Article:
Wednesday, 25 June 2008

Either way, you're behaving badly.

Some people have aske4d me what criticisms anti-SM feminists have of female dominance and male submission. I've talked about this before, but just to give another data point, here is Rebecca Whisnant giving a presentation um... last year, I think?

The comments on dominant women and submissive men are around 24:30 or so.

If anyone could transcribe them, I'd be very grateful.

I’ll discuss just one more defining element of second-wave radical feminism here: namely, the notion of sexual politics. In the English language, the word “sex” is ambiguous: there’s sex in the sense of male and female, and also in the sense of sexuality. Second wave feminism named “sex” in both senses as an arena of politics, that is, an arena in which power is exercised. In short, patriarchy makes sex (as male/female) into an unjust power hierarchy, which then manifests itself in many mutually reinforcing ways, including in and through sex (as sexuality). Whatever supports and maintains that power hierarchy is, from a second-wave point of view, problematic and wrong. If this includes, as it is almost sure to, certain ways of understanding and practicing sex (as sexuality), then these understandings and practices should be resisted and transformed. Furthermore, in second-wave thinking, challenging the sex-based power hierarchy itself requires challenging the very definitions of manhood and womanhood, of masculinity and femininity, on which it it is premised: namely, masculinity as dominance and aggression, femininity as submission. These roles themselves are taken to be problematic, not just their coercive association with biological males and females respectively. Thus, on this view, for a woman to be sexually dominant (or a man submissive) does not constitute liberation, nor do instances of same necessarily count as resistance.

Now the third wave also has a take on sexual politics, that is, on the connections between power, sex as male and female, and sex as sexuality. They too believe that the power hierarchy placing men above women is unjust, but they have different ideas about what counts as challenging that hierarchy, particularly as it is expressed in sex-as-sexuality. On this view, for instance, a woman challenges the hierarchy when she plays a dominatrix role, or when she becomes a sexual consumer (for instance, using pornography or getting a lap dance at a strip club)—that is, when she adopts a standardly masculine set of sexual roles and activities. A woman also resists, on this view, when she uses the “power” of femininity—her beauty, her sex appeal and hotness, etc.—to her own perceived advantage. According to third-wave feminism, then, a woman can enact a liberatory and feminist sexual politics by adopting either a typically feminine or a typically masculine sexual role and persona, and running with it—as long as she does so freely and with the right attitudes and intentions.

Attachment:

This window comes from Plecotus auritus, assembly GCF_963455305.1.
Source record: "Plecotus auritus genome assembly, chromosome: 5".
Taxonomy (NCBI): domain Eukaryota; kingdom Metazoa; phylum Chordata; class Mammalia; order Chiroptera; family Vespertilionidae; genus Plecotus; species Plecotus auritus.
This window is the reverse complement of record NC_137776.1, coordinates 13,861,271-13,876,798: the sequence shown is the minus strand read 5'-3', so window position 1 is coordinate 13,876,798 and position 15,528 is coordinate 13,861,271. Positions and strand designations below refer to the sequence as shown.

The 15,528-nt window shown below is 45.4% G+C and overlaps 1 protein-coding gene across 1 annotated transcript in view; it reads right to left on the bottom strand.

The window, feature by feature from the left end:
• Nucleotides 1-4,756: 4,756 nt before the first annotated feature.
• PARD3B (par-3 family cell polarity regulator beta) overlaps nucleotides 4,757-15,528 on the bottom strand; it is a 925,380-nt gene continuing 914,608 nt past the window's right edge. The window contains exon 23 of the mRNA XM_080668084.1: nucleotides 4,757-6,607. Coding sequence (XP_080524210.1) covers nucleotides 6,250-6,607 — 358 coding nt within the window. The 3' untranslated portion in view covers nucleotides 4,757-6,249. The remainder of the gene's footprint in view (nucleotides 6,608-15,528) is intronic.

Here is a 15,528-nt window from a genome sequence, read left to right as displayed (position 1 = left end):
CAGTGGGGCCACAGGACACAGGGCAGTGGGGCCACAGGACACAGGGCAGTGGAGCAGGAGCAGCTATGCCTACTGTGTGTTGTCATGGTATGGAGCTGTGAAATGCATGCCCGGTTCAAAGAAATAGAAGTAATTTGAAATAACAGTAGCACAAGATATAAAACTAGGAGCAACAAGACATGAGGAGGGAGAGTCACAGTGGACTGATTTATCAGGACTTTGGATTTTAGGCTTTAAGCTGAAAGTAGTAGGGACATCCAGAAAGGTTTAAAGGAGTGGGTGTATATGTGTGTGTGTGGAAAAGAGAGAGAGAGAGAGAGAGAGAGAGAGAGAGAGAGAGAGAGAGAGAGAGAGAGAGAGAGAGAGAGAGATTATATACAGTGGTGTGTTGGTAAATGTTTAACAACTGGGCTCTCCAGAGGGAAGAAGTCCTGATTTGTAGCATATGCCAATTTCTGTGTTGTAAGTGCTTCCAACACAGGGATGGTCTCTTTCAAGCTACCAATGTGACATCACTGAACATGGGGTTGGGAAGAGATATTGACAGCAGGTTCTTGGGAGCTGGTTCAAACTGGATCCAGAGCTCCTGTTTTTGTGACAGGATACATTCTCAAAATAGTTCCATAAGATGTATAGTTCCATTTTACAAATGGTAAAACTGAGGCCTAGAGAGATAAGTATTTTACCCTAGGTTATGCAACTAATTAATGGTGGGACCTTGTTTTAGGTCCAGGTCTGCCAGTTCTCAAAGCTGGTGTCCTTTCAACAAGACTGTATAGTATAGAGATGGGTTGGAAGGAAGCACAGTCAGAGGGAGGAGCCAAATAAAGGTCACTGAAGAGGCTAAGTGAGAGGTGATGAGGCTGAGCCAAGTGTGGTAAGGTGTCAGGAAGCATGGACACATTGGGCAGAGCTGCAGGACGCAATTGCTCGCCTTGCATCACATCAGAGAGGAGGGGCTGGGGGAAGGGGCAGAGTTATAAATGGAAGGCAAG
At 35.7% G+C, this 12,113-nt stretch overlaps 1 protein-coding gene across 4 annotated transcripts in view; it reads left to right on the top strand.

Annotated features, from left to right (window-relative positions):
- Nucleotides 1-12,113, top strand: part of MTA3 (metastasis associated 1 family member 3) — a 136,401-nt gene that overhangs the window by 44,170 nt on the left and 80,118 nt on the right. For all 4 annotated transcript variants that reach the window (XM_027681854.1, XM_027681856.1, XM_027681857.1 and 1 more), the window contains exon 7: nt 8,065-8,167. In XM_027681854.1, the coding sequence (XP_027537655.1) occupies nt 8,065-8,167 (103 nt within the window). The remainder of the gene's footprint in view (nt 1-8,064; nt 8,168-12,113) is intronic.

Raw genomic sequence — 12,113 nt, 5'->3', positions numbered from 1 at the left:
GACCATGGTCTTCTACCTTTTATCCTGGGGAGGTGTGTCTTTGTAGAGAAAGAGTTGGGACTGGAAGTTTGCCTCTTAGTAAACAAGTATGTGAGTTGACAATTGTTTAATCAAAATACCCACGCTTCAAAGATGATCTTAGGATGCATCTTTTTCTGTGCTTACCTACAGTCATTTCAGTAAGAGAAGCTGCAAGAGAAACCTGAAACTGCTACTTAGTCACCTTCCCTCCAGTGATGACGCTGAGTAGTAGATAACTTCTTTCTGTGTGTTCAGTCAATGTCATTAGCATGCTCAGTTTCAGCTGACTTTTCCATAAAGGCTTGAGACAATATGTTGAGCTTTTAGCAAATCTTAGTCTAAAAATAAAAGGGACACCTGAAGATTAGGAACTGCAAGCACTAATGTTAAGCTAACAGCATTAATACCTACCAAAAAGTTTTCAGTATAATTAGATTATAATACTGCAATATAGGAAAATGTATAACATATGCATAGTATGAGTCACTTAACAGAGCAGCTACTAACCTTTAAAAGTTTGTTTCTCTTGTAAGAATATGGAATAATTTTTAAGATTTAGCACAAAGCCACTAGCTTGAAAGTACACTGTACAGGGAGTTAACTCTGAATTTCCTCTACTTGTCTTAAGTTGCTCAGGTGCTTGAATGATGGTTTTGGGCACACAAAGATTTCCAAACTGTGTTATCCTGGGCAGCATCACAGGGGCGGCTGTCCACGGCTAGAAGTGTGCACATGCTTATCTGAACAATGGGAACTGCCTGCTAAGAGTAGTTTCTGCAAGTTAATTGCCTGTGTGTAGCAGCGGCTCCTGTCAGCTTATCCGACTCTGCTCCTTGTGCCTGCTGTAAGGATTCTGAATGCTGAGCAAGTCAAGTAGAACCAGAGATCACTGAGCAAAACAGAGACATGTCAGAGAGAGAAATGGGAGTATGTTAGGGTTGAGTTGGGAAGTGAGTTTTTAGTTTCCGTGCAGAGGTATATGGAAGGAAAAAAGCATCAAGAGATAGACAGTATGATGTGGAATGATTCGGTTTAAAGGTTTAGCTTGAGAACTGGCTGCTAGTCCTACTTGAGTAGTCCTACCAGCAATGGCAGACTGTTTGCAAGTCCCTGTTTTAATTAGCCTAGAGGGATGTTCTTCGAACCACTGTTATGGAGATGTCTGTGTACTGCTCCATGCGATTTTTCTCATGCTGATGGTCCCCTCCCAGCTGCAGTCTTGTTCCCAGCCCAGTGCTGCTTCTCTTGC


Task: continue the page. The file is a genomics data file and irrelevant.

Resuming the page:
....Some claims made on behalf of purportedly-feminist pornography sound reasonable enough as far as they go—for instance, that by making and/or consuming pornography one asserts that it’s OK for women to be sexual and to want sex, that women are not merely passive recipients of male sexual desire, but have sexual desires of our own. Furthermore, in “alt” or feminist pornography we do occasionally see women with something other than the Hollywood-prescribed body size and shape. (More often, the “alternative” appearance seems to consist mainly of tattoos and body piercings—but rarely does it involve having pubic hair, I’ve noticed.) But when we look at the statements of self-described feminist pornographers, the utterly liberal—even libertarian—politics at the core of this enterprise become unmistakeable. At bottom, as it turns out, this pornography is said to be feminist because it is made by women, who are freely choosing to make it. For instance, Joanna Angel, a self-described feminist pornographer, has said that “you could do a porn where a girl is getting choked and hit and spit on, the guy’s calling her a dirty slut and stuff and . . . that can still be feminist as long as everybody there is in control of what they're doing.”12 (Remember: it’s not what you’re doing, but whether you’re doing it freely!)